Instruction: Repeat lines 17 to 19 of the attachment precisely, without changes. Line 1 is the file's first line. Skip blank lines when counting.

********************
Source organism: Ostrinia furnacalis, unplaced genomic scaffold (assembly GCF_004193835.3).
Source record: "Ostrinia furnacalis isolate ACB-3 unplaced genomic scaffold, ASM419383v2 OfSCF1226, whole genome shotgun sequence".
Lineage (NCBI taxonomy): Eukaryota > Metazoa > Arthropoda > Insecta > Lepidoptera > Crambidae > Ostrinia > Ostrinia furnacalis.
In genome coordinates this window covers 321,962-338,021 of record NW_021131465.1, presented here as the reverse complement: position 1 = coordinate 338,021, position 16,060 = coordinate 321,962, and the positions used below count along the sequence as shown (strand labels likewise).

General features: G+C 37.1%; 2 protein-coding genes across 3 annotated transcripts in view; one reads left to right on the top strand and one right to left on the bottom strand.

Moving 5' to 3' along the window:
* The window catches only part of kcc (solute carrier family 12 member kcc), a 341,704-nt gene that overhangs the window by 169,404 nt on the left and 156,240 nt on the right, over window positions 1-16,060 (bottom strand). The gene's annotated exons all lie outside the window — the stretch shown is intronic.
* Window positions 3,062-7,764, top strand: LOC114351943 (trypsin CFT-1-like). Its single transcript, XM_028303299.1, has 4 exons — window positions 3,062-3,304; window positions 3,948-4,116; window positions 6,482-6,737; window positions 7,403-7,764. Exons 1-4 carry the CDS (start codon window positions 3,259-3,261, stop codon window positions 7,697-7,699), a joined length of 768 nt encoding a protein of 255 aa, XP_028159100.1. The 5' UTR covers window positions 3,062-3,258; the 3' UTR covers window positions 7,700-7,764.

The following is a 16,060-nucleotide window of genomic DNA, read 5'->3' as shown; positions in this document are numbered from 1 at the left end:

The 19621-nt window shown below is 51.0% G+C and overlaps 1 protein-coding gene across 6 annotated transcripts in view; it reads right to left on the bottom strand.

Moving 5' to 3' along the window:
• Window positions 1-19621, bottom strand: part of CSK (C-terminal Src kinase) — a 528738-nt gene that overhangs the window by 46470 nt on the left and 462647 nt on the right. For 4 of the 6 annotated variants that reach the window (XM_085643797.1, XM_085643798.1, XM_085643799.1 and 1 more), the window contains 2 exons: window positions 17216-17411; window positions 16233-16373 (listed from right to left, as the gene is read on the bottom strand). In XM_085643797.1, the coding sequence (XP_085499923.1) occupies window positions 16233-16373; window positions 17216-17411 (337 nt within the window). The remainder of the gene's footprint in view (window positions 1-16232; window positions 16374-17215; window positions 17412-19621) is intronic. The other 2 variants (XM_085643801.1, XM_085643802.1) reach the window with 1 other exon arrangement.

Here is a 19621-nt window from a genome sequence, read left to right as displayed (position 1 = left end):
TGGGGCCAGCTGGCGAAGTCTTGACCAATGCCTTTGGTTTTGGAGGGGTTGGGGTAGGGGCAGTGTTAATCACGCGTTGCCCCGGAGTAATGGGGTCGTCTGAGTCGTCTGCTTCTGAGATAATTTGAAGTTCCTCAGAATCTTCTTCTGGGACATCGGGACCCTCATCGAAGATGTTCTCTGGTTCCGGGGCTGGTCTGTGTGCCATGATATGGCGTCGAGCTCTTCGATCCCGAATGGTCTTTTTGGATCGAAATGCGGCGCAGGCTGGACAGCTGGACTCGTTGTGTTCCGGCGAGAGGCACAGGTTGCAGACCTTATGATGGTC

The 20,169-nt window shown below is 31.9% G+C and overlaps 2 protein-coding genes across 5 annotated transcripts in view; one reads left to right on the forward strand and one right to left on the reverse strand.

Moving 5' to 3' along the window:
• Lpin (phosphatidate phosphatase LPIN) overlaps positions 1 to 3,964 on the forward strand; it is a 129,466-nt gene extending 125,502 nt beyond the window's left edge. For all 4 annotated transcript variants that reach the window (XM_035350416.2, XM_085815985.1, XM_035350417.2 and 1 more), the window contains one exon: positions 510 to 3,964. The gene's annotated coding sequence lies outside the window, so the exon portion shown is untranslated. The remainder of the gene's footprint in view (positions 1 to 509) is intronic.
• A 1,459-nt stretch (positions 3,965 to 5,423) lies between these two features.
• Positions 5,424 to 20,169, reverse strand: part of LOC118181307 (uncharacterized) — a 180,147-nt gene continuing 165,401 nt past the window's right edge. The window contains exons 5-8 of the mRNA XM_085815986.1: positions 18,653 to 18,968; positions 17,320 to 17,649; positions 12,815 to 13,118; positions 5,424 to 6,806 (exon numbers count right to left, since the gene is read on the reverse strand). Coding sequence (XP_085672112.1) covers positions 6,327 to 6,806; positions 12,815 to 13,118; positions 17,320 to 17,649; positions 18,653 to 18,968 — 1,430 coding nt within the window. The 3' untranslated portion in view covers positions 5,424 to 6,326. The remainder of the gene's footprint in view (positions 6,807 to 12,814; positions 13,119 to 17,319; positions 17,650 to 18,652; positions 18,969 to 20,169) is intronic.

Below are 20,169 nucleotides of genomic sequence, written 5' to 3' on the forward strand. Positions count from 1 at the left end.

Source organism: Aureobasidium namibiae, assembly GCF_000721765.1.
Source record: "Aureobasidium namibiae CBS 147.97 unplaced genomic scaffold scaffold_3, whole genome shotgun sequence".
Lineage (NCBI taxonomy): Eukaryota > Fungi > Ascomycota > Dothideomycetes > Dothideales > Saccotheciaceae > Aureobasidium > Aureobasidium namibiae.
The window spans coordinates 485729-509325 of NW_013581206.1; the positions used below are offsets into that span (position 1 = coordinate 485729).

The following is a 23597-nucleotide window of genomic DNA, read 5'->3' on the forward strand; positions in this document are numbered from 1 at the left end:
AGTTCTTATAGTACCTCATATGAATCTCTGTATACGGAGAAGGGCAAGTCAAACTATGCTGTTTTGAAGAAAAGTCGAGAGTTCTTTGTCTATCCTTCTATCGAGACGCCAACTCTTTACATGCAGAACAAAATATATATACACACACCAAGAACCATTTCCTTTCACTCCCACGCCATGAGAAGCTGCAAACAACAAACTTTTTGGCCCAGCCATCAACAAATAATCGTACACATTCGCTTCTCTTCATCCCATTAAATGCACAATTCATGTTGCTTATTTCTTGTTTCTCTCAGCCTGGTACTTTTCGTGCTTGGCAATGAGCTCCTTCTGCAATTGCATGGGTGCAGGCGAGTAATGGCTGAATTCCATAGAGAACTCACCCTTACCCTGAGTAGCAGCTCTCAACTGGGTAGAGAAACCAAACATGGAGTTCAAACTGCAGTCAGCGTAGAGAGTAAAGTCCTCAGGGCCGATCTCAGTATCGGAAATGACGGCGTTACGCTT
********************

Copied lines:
• Lpin (phosphatidate phosphatase LPIN) overlaps positions 1 to 3,964 on the forward strand; it is a 129,466-nt gene extending 125,502 nt beyond the window's left edge. For all 4 annotated transcript variants that reach the window (XM_035350416.2, XM_085815985.1, XM_035350417.2 and 1 more), the window contains one exon: positions 510 to 3,964. The gene's annotated coding sequence lies outside the window, so the exon portion shown is untranslated. The remainder of the gene's footprint in view (positions 1 to 509) is intronic.
• A 1,459-nt stretch (positions 3,965 to 5,423) lies between these two features.
• Positions 5,424 to 20,169, reverse strand: part of LOC118181307 (uncharacterized) — a 180,147-nt gene continuing 165,401 nt past the window's right edge. The window contains exons 5-8 of the mRNA XM_085815986.1: positions 18,653 to 18,968; positions 17,320 to 17,649; positions 12,815 to 13,118; positions 5,424 to 6,806 (exon numbers count right to left, since the gene is read on the reverse strand). Coding sequence (XP_085672112.1) covers positions 6,327 to 6,806; positions 12,815 to 13,118; positions 17,320 to 17,649; positions 18,653 to 18,968 — 1,430 coding nt within the window. The 3' untranslated portion in view covers positions 5,424 to 6,326. The remainder of the gene's footprint in view (positions 6,807 to 12,814; positions 13,119 to 17,319; positions 17,650 to 18,652; positions 18,969 to 20,169) is intronic.